Going on holiday is a great way to relax, experience new things and spend some quality time with loved ones. However, for those with limited mobility planning a trip can seem like a daunting task, but it doesn’t need to be.
In this article we explore a variety of ways to help make your summer holiday an unforgettable one; from planning and travelling to accessibility and ease, we aim to guide you through all the aspects of organising your trip.
It is worth looking at all-inclusive resorts if you are planning on travelling overseas. There are many reasons why an all-inclusive holiday appeals to so many people.
All-inclusive travel is stress-free because you don’t need to worry about booking separate flights and accommodation because everything is conveniently included in one package. This is a good choice if you want to eliminate any issues with trying to match up flights, hotels and transfers yourself.
Resorts tend to have a plethora of events to keep you entertained during your holiday. With a wide variety of entertainment on offer, from comedy shows, music and cabaret nights and even organised trips.
The type of entertainment will differ between resorts, but one thing is for certain; you won’t be short of things to see and do, no matter what recreational activities you enjoy. It is worth asking for an entertainment itinerary from your hotel’s reception so you can see a diary of the events taking place during your stay.
The beauty is that you can see and do as much or as little as you like; one night you could choose to sip on cocktails at the bar before laughing at comedians on the stage, and the next day you might decide to take part in some water aerobics at the hotel pool before enjoying a light supper.
Enjoy the delicious food available at your all-inclusive holiday without having to worry about breaking the bank.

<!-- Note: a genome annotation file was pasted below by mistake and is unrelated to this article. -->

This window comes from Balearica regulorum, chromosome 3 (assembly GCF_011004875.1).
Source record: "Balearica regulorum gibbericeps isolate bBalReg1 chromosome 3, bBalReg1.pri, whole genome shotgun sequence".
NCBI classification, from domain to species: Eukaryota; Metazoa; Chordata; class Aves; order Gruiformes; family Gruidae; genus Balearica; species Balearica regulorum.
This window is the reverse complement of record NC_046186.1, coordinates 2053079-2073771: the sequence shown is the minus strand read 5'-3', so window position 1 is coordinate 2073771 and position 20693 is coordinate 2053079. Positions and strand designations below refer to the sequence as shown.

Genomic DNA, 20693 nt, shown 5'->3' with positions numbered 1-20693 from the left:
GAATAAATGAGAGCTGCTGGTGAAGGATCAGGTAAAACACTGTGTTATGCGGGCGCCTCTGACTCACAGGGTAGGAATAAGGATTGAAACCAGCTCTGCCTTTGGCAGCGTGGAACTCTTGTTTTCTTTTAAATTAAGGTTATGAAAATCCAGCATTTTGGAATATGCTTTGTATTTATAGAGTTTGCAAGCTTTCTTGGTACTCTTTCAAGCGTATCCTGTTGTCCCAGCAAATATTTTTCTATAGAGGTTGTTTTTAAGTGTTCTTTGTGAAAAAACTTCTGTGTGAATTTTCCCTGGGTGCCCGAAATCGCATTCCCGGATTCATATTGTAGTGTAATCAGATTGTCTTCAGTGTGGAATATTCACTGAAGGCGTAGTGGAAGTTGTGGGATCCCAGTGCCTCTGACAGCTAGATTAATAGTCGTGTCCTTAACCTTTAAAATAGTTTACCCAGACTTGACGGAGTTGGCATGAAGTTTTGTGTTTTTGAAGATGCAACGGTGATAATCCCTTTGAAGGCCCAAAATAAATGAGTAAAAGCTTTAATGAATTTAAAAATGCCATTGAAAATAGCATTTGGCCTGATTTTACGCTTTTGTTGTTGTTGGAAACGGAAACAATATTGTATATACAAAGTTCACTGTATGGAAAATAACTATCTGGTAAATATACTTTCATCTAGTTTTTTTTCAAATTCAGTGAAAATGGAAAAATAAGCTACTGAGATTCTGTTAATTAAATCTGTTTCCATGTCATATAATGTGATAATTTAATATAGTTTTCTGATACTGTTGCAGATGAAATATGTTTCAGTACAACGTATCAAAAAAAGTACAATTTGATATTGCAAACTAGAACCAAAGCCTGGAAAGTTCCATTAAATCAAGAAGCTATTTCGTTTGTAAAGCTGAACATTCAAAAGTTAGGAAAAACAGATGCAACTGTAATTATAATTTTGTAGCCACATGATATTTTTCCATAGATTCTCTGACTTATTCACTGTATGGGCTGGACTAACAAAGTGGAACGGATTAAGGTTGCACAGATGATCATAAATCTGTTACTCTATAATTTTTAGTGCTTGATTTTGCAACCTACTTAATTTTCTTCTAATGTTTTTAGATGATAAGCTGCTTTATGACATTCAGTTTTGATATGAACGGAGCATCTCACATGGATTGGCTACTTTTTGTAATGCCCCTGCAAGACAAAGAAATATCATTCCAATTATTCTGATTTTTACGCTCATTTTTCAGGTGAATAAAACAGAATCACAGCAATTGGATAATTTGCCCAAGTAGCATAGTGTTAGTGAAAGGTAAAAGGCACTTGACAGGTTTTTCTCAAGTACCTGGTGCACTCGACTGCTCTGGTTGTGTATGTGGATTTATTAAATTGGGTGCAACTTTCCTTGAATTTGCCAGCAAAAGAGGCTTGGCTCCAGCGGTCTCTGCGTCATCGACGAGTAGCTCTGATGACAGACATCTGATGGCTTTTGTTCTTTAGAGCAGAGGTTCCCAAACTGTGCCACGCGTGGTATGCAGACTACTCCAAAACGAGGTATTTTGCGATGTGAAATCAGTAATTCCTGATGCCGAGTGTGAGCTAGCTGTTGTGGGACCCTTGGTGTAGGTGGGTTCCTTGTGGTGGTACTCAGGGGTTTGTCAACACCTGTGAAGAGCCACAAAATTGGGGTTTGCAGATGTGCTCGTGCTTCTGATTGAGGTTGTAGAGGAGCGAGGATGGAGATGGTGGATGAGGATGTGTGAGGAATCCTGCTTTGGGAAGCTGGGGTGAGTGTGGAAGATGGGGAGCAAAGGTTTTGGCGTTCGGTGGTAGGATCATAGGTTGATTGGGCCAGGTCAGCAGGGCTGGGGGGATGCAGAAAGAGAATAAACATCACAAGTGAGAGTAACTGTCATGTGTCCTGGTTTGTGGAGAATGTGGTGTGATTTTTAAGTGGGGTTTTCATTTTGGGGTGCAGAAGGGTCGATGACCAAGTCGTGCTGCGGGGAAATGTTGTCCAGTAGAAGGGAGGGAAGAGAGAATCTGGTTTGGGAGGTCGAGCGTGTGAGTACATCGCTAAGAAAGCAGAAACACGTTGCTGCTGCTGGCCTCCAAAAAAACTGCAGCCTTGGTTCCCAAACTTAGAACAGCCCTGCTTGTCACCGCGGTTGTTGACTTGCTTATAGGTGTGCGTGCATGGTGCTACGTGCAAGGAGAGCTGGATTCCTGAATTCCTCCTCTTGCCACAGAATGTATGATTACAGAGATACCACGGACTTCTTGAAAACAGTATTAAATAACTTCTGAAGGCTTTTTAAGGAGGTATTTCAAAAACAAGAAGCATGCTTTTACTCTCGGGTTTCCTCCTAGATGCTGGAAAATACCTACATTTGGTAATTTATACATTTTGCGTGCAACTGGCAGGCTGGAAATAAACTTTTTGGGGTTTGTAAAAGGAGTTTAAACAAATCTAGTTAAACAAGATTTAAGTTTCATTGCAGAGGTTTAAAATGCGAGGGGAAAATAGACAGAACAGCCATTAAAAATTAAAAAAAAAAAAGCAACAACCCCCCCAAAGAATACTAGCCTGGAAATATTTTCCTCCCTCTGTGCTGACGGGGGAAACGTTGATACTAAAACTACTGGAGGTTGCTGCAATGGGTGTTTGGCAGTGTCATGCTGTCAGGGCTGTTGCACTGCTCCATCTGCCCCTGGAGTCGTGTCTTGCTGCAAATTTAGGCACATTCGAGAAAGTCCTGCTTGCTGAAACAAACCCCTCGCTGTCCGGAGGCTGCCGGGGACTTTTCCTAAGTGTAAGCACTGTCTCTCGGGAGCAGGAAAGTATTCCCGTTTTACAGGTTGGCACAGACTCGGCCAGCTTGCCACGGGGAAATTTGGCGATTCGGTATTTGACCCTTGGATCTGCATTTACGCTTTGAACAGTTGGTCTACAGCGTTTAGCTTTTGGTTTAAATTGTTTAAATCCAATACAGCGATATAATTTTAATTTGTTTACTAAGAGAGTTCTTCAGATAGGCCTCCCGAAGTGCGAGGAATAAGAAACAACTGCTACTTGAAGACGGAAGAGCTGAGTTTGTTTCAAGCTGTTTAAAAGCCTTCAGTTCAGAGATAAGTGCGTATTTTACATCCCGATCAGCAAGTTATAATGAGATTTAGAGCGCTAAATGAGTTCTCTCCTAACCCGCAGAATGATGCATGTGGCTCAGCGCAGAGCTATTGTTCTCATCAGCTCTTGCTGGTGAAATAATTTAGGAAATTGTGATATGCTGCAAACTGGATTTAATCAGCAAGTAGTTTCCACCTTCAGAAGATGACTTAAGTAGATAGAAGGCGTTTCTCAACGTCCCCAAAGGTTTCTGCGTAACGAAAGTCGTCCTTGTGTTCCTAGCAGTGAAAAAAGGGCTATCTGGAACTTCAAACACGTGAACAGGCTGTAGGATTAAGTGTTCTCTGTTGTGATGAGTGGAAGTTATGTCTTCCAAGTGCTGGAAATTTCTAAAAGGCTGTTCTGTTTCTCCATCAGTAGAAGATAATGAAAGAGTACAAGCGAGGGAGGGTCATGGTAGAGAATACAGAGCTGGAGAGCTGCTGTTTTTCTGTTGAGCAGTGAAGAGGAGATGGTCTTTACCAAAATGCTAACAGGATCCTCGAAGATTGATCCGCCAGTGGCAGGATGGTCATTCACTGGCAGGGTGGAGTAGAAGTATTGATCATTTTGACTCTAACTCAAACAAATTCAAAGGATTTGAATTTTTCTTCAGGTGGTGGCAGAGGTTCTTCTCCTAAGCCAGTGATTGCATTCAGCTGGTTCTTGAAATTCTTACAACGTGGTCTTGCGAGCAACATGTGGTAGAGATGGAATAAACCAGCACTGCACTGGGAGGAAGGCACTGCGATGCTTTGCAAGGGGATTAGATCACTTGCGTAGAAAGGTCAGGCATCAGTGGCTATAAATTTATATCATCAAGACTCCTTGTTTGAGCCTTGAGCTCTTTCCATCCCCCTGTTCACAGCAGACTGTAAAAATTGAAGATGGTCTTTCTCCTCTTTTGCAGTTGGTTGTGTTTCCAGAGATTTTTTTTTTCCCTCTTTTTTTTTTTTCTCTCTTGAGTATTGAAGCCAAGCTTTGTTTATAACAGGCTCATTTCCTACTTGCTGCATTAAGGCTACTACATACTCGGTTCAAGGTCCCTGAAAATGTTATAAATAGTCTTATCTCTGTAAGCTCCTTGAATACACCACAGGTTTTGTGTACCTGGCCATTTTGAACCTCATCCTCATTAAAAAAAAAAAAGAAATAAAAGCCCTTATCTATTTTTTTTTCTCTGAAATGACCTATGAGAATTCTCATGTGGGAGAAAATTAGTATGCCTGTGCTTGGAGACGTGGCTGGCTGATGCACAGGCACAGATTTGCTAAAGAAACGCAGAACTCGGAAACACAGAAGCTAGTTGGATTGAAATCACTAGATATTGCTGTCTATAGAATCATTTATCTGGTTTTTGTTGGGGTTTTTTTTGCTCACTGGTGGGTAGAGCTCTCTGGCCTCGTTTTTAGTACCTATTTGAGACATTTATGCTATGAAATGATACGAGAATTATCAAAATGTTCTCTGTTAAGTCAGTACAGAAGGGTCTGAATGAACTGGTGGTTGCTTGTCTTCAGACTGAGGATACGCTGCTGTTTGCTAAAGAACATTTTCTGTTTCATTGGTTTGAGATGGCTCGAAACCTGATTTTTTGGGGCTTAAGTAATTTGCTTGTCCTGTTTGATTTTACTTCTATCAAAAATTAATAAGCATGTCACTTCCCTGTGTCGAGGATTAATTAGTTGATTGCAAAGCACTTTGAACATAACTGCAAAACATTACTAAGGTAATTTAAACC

Although you are paying more upfront for your stay initially, all-inclusive breaks can offer great value for money. You don’t need to worry about having enough money on you if you want to buy another drink, pool-side snack or ice-cream because all of these are included in the price.
Many all-inclusive holidays offer breakfast, lunch and dinner as well as snacks. Some may also offer room-service, though it is worth double checking with hotel staff beforehand.
Lots of hotels tend to have buffet options which include a wide variety of hot and cold foods and puddings. This is another reason why going all-inclusive is a good holiday option; you can fill your plate with as much or as little as you like.
So, if you are planning a trip abroad, all-inclusive can be a great option to take the stress out of planning your summer getaway. With everything taken care of, you can sit back, relax and simply enjoy yourself.
Many businesses are taking disabilities and mobility issues into account to make sure they provide an inclusive service.
It is worth doing some research into hotels before booking, suggests Cheryl and Olivier from Never Mind the Wrinkles. They told us: “There's nothing worse than arriving at the beautiful boutique hotel that you've booked, in Paris or some other wonderfully exotic destination, only to find that there's no lift available and you have three flights of stairs to walk up. This isn’t good for arthritic knees.
"Before booking your hotel, check the distance to the nearest public transport options. It's ok in the morning when everyone's full of energy, but after a long day of sightseeing, it can be extremely tiring to have to walk another kilometre or more from the train station or bus stop back to your hotel.”